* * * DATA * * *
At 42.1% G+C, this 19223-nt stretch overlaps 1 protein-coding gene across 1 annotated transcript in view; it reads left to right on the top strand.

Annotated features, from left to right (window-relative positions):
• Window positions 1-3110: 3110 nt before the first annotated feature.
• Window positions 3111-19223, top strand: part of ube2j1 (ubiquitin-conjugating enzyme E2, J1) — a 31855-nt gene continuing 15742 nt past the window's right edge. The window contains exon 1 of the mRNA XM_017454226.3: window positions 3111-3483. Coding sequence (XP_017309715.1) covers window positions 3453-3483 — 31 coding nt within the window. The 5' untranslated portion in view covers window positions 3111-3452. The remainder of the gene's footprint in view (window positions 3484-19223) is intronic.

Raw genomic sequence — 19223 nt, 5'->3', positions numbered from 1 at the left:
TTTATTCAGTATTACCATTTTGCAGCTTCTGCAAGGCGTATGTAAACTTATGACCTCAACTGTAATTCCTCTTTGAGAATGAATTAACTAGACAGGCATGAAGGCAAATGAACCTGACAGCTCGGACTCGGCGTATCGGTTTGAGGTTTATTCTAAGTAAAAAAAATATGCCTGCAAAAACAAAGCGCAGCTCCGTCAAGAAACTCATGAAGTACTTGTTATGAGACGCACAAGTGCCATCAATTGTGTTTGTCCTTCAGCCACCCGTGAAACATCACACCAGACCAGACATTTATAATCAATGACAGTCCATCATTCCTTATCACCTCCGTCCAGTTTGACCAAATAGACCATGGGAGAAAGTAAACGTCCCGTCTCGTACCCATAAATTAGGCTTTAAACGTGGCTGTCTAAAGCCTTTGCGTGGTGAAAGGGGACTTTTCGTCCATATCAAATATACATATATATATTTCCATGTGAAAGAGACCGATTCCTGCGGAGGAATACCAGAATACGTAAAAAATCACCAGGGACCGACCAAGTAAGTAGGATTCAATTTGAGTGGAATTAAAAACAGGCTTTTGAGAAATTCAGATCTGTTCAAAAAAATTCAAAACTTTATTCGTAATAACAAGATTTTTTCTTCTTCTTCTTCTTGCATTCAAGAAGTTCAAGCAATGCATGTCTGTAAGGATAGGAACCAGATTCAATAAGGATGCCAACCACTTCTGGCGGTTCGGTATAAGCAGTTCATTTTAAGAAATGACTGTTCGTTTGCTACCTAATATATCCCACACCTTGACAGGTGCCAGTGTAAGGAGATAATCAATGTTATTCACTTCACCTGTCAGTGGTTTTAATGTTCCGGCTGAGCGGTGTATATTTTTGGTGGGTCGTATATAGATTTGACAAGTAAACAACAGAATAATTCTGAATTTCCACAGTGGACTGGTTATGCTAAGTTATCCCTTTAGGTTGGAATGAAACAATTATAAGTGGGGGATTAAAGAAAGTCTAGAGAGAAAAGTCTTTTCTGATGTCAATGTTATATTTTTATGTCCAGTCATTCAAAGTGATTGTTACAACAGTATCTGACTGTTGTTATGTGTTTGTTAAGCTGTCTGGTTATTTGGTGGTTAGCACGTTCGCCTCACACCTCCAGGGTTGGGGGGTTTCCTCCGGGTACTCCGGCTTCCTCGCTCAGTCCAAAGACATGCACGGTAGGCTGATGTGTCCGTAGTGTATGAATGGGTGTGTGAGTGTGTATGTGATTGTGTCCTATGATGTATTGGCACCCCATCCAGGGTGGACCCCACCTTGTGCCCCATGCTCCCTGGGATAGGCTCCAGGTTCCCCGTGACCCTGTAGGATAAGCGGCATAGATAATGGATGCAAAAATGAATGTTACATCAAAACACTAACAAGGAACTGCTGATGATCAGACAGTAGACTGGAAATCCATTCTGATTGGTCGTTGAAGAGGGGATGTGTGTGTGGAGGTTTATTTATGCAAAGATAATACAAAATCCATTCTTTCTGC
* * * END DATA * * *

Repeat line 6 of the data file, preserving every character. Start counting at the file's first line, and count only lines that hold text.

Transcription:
TTTATTCAGTATTACCATTTTGCAGCTTCTGCAAGGCGTATGTAAACTTATGACCTCAACTGTAATTCCTCTTTGAGAATGAATTAACTAGACAGGCATGAAGGCAAATGAACCTGACAGCTCGGACTCGGCGTATCGGTTTGAGGTTTATTCTAAGTAAAAAAAATATGCCTGCAAAAACAAAGCGCAGCTCCGTCAAGAAACTCATGAAGTACTTGTTATGAGACGCACAAGTGCCATCAATTGTGTTTGTCCTTCAGCCACCCGTGAAACATCACACCAGACCAGACATTTATAATCAATGACAGTCCATCATTCCTTATCACCTCCGTCCAGTTTGACCAAATAGACCATGGGAGAAAGTAAACGTCCCGTCTCGTACCCATAAATTAGGCTTTAAACGTGGCTGTCTAAAGCCTTTGCGTGGTGAAAGGGGACTTTTCGTCCATATCAAATATACATATATATATTTCCATGTGAAAGAGACCGATTCCTGCGGAGGAATACCAGAATACGTAAAAAATCACCAGGGACCGACCAAGTAAGTAGGATTCAATTTGAGTGGAATTAAAAACAGGCTTTTGAGAAATTCAGATCTGTTCAAAAAAATTCAAAACTTTATTCGTAATAACAAGATTTTTTCTTCTTCTTCTTCTTGCATTCAAGAAGTTCAAGCAATGCATGTCTGTAAGGATAGGAACCAGATTCAATAAGGATGCCAACCACTTCTGGCGGTTCGGTATAAGCAGTTCATTTTAAGAAATGACTGTTCGTTTGCTACCTAATATATCCCACACCTTGACAGGTGCCAGTGTAAGGAGATAATCAATGTTATTCACTTCACCTGTCAGTGGTTTTAATGTTCCGGCTGAGCGGTGTATATTTTTGGTGGGTCGTATATAGATTTGACAAGTAAACAACAGAATAATTCTGAATTTCCACAGTGGACTGGTTATGCTAAGTTATCCCTTTAGGTTGGAATGAAACAATTATAAGTGGGGGATTAAAGAAAGTCTAGAGAGAAAAGTCTTTTCTGATGTCAATGTTATATTTTTATGTCCAGTCATTCAAAGTGATTGTTACAACAGTATCTGACTGTTGTTATGTGTTTGTTAAGCTGTCTGGTTATTTGGTGGTTAGCACGTTCGCCTCACACCTCCAGGGTTGGGGGGTTTCCTCCGGGTACTCCGGCTTCCTCGCTCAGTCCAAAGACATGCACGGTAGGCTGATGTGTCCGTAGTGTATGAATGGGTGTGTGAGTGTGTATGTGATTGTGTCCTATGATGTATTGGCACCCCATCCAGGGTGGACCCCACCTTGTGCCCCATGCTCCCTGGGATAGGCTCCAGGTTCCCCGTGACCCTGTAGGATAAGCGGCATAGATAATGGATGCAAAAATGAATGTTACATCAAAACACTAACAAGGAACTGCTGATGATCAGACAGTAGACTGGAAATCCATTCTGATTGGTCGTTGAAGAGGGGATGTGTGTGTGGAGGTTTATTTATGCAAAGATAATACAAAATCCATTCTTTCTGC